From the BLURB:
April Dunne is not impressed. She's had to move from Edinburgh to Highgate, London, with her parents. She's left her friends - and her entire life - behind. She has to start at a new school and, worst of all, now she's stuck in a creepy old dump of a house which doesn't even have proper mobile phone reception. Ravenwood, her new school, is a prestigious academy for gifted (financially or academically) students - and the only place her parents could find her a place, in the middle of term, in the middle of London, on incredibly short notice. So she's stuck with the super-rich, and the super-smart . . . and trying to fit in is when the rest of the students seem to be more glamorous, smarter, or more talented than she is, is more than tough.
It's intimidating and isolating, even when she finds a friend in the conspiracy-theorist Caro Jackson - and perhaps finds something more than friendship in the gorgeous, mysterious Gabriel Swift. But there's more going on at Ravenwood than meets the eye. Practical jokes on new students are normal, but when Gabriel saves her from . . . something . . . . in the Highgate Cemetery, and then she discovers that a murder took place, just yards away from where she had been standing, April has to wonder if something more sinister is going on. . . . and whether or not she's going to live through it . . .
‘By Midnight’ is the first book in a new Urban Fantasy YA series called ‘Ravenwood Mysteries’. The author is Mia James (pseudonym of husband and wife writing duo John and Tasmina Perry).
The book kicks off with sixteen-year-old April Dunne moving with her parents to Highgate, London. April’s father is an investigative journalist who just lost his prestigious Edinburgh post and has had to move his family to Highgate to work for a small-time society rag. April is completely uprooted, and worst of all she has to attend the snooty Ravenwood Academy. Ravenwood is a high school for gifted and ‘genius’ kids, which April is not. The popular kids wear fur-coats, some of the kids are heirs to multi-billion dollar enterprises and all of them have their sights set on the Ivy League. April is out of her depth... even more so when beautiful boy Gabriel Swift takes a disconcerting interest in her.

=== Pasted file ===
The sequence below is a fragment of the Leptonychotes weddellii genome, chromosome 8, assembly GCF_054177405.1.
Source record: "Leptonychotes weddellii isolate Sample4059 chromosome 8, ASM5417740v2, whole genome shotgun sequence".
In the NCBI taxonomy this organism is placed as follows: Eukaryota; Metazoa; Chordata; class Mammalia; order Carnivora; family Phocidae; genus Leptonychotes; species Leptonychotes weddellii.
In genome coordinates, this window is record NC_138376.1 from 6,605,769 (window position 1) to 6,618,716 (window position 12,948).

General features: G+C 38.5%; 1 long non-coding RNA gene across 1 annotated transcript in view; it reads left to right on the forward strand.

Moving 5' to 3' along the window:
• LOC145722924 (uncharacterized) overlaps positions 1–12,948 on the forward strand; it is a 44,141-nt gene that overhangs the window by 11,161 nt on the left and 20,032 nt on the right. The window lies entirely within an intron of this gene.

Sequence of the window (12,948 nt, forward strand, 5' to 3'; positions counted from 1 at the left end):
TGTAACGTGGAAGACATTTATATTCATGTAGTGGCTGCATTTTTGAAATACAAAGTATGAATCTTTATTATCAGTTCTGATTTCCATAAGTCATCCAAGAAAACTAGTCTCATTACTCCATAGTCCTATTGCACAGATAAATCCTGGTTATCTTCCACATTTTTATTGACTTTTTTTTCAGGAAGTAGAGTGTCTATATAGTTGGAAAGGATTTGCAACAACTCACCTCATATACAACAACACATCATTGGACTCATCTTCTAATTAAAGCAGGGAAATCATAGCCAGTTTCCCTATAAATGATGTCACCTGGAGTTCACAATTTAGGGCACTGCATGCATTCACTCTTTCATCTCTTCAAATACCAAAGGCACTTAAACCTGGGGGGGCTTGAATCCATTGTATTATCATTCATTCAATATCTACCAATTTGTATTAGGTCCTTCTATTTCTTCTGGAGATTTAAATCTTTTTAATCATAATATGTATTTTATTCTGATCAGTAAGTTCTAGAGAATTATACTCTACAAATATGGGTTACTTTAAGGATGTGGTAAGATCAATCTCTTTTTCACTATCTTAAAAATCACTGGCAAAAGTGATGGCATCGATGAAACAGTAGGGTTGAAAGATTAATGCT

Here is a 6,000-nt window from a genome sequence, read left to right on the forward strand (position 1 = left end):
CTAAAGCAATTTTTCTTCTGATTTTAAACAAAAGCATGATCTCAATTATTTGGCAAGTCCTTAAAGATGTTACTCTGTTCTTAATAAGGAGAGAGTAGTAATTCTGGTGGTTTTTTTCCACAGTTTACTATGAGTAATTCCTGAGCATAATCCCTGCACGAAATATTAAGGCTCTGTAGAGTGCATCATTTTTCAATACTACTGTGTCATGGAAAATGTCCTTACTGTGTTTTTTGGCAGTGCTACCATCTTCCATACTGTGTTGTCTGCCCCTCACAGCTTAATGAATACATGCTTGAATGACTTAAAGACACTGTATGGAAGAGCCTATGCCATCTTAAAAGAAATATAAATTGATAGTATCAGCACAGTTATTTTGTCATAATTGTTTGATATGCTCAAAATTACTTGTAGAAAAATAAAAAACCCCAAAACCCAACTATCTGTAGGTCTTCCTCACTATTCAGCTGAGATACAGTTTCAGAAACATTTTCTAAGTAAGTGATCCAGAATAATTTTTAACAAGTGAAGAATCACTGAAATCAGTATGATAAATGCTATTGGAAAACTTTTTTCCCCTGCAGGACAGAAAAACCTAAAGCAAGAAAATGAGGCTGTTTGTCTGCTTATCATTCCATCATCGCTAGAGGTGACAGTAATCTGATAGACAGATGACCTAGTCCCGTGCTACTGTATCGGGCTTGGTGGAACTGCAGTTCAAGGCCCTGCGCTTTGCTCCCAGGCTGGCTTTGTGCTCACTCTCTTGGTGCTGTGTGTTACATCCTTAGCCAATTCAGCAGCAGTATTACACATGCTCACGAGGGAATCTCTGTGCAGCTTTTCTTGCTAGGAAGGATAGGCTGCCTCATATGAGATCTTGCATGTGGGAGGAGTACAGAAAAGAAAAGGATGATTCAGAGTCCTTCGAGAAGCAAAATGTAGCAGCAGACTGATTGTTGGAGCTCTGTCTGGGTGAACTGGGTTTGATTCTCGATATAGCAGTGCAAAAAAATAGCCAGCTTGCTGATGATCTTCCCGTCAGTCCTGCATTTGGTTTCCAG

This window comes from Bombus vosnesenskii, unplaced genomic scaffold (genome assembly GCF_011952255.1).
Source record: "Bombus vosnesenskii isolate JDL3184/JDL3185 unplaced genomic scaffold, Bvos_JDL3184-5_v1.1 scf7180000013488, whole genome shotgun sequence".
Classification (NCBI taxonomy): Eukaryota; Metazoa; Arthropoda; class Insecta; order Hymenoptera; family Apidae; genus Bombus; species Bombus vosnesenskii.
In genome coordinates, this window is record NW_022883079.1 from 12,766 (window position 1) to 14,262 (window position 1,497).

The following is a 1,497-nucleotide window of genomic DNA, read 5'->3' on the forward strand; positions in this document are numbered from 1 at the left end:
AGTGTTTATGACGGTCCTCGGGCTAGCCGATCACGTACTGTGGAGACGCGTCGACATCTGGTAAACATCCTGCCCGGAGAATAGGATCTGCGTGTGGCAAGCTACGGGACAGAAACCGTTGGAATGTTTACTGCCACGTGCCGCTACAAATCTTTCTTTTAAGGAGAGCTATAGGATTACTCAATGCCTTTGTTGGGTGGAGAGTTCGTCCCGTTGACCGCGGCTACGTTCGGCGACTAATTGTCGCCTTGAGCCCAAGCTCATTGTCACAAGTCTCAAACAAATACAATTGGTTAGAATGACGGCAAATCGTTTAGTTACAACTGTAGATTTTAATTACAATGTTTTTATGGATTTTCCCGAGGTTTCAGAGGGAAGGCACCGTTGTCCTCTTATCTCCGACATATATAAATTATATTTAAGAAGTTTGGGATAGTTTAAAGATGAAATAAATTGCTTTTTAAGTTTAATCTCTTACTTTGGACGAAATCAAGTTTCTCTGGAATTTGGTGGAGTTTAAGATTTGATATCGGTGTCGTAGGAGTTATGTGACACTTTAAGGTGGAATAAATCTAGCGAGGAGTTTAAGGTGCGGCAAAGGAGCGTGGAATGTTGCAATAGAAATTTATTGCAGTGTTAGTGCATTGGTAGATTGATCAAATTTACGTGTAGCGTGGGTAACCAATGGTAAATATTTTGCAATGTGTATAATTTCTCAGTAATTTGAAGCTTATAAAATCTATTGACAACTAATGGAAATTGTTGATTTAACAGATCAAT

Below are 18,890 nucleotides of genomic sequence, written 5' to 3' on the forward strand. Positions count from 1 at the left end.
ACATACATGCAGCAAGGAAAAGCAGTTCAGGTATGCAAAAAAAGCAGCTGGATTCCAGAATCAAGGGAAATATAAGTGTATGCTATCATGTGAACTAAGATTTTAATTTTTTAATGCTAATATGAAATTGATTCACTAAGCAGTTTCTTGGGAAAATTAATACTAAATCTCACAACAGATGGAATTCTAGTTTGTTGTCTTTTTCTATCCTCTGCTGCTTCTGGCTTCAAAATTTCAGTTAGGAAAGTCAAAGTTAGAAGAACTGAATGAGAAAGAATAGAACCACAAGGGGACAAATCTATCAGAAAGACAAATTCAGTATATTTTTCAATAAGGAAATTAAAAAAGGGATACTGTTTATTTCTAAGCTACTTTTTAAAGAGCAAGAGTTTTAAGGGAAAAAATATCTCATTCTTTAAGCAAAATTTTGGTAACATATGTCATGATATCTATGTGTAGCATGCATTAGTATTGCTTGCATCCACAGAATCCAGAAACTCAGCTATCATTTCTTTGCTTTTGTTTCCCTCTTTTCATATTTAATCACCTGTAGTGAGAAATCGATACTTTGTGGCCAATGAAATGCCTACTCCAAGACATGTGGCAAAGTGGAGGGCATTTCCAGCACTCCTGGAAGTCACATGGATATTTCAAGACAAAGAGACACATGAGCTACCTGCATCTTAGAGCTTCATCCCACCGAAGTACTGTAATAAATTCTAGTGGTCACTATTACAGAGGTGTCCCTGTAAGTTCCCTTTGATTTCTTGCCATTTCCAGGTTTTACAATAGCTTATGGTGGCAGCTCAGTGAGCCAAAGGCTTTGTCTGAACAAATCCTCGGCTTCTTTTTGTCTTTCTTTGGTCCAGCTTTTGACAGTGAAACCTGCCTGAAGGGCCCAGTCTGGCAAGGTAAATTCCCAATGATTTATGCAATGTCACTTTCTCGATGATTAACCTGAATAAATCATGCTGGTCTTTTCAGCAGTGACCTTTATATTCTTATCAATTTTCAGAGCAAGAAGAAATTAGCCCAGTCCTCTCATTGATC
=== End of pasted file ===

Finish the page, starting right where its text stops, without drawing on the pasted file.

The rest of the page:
But pretty soon April discovers the real reason for her father uprooting the family... A story about a Highgate vampire piqued his investigative interest.
I will warn that the beginning of this book is very, very slow. The action doesn’t properly start until about page 207 of this 436-page book. Mia James takes a good chunk of the beginning to world-build the Ravenwood scene and set-up the Highgate vampire mystery. This wind-up is necessary, but since this is a YA Urban Fantasy the pace would benefit from a speed injection. The young audience reading a book which promises vampires are probably used to a more helter-skelter tempo befitting this fantasy genre.
The slow-burn beginning could have been acceptable if there was more focus on the romantic plot. Unfortunately the romance picks up momentum around the same time as the main plot. I really wish Mia James had concentrated on developing the April/Gabriel relationship. They tread a fine-line between writing Gabriel as a mysterious boy and a non-existent character. I think they should have brought him out of the shadows earlier and given more page-time to his and April’s developing feelings. As it is, April and Gabriel’s attraction to one another comes across as slap-dash and almost superficial, as though they are *only* interested in one another’s looks rather than a more deep and meaningful connection.